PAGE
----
“Survival of the Friendliest”

“When selection is relaxed, the fitness landscape itself changes, such that thin precipices broaden out to plateaus. Once a selective constraint is lifted off a trait, the population is able to explore a wider array of possibilities in related traits, and evolution may improvise more freely…
In the researchers’ model, huddling for warmth served to relax selection on the animal’s insulation, allowing genes controlling their metabolism to vary more without compromising their ability to maintain an optimal temperature… The authors argue that by huddling, mice effectively form a “super organism” — sharing heat to behaviorally approximate the benefits inherent to larger organisms without having to evolve a larger body, allowing their metabolism more freedom to change…
By analyzing the historical migrations of birds, the researchers discovered that species that had already evolved cooperative behaviors in a benign environment were twice as likely to have moved into a harsh one than non-cooperative breeders. The researchers speculate that cooperation buffers against unpredictable breeding seasons, allowing already social populations to be more successful in invading new niches…
If an organism can modify its niche — by altering itself or its relationships with other species — it has the chance to build the world in which its future progeny will evolve, reshaping it to better ensure their survival… There are doubtless many reasons bacteria resist lab life, but chief among them is the fact that, in the wild, bacteria are not self-sufficient: They’ve co-evolved to depend on each other. It may seem precarious, from the vantage point of natural selection, for species to require each other to survive, but the overwhelming ubiquity of interdependence suggest it must have serious advantages…
Humans have created a unique global niche where we are largely shielded from selective forces: Agriculture staves off starvation, medicine protects us from disease, cultural norms promote group harmony. Our evolution has been profoundly influenced by our selection-buffering behaviors.”

There is an overwhelming number of reasons why this interpretation is important and should be widely integrated into science curricula.

From just a scientific perspective, thinking about genetics/evolution at the community level reveals the answers to a slew of questions — for example, fascinating suggestions about the way autism provides advantages to the group that autistic individuals belong to, or the observation that a diversity in cognitive skills and behavioral habits and food preferences means that a community will always have someone around to do the task no one else wants to do and will be able to take advantage of all their food options without exhausting their supplies (imagine if 1000 people loved corn and hated beans). These explain why we have so much behavioral variation even though some of these variations might be less adaptive for an individual alone in the wilderness.

And then from a social perspective, the “survival of the fittest” philosophy has been the underpinning of some of the most toxic aspects of Western culture. It was used to catalyze widespread support for theories of white/male supremacy and later eugenics, wrapping them up with faux-scientific evidence. It created a society that perceives humans as individual units who must each prove their worth to be allowed to survive, and who are meant to care primarily about themselves and secondarily about their progeny and that is it. The individual must strive for total self-reliance and fear dependence on others. Individuals who fail to meet our society’s criteria for such self-reliance are lesser beings, and deserve to be used by the self-reliant individuals who deign to provide support.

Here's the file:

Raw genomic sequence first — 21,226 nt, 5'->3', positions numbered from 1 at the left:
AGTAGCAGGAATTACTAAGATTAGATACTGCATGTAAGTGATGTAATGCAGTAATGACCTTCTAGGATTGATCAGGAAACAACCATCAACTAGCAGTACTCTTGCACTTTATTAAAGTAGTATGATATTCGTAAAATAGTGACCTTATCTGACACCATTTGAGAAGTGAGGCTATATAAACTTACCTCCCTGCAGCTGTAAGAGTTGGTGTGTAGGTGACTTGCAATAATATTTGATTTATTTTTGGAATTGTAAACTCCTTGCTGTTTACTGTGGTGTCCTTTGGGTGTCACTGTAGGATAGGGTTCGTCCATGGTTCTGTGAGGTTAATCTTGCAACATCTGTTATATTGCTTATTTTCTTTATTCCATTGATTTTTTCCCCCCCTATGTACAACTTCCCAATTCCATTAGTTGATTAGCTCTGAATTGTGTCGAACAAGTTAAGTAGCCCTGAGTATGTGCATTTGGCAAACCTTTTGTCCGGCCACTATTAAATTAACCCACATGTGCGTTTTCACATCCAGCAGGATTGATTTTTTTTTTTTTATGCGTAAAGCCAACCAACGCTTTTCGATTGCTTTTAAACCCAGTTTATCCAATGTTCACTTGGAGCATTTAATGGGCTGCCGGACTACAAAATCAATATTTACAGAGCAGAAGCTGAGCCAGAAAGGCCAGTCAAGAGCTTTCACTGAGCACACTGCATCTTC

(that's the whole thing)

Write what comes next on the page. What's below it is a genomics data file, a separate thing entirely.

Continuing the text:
Human evolutionary study tells us that our species evolved becauseof our need for social groups and community. We were able to achieve higher survival rates because we worked together, and that gave our genomes the opportunity to change in new ways. There is clear positive selection for neural genes related to communication and decreased aggression (some scientists describe it as a process of humans “taming themselves”). We could tolerate genetic changes that increased the time it took for us to mature to adults, because it gave our brains more time to develop and that made our communities stronger and more capable of protecting defenseless children. And these communities also meant that individual humans could take risks and try out strange new foods and spend time developing better ways to hunt and better technologies for survival like clothes and that smaller groups could splinter off and explore the world beyond the environments that we had particularly adapted to.

It’s also clear that human beings actually need each other if we want to stay healthy. Loneliness, a product of our unnatural obsession with self-reliance, is worse for your health than smoking. The past decade has seen more and more research on this topic and some of the findings are incredible and beautiful — like the discovery of sensory neurons in the skin that respond specifically to social touch and project to the emotion-regulation centers of the brain.

Related: “The Strange Inevitability of Evolution”; “In an age of rampant narcissism and social cheating — the importance of teaching social evolutionary mechanisms.”; “The self-reliant individual is a myth that needs updating”; “Our Ancestors Were Babysitters”; “The Profound Emptiness of ‘Resilience’

One clap, two clap, three clap, forty?

By clapping more or less, you can signal to us which stories really stand out.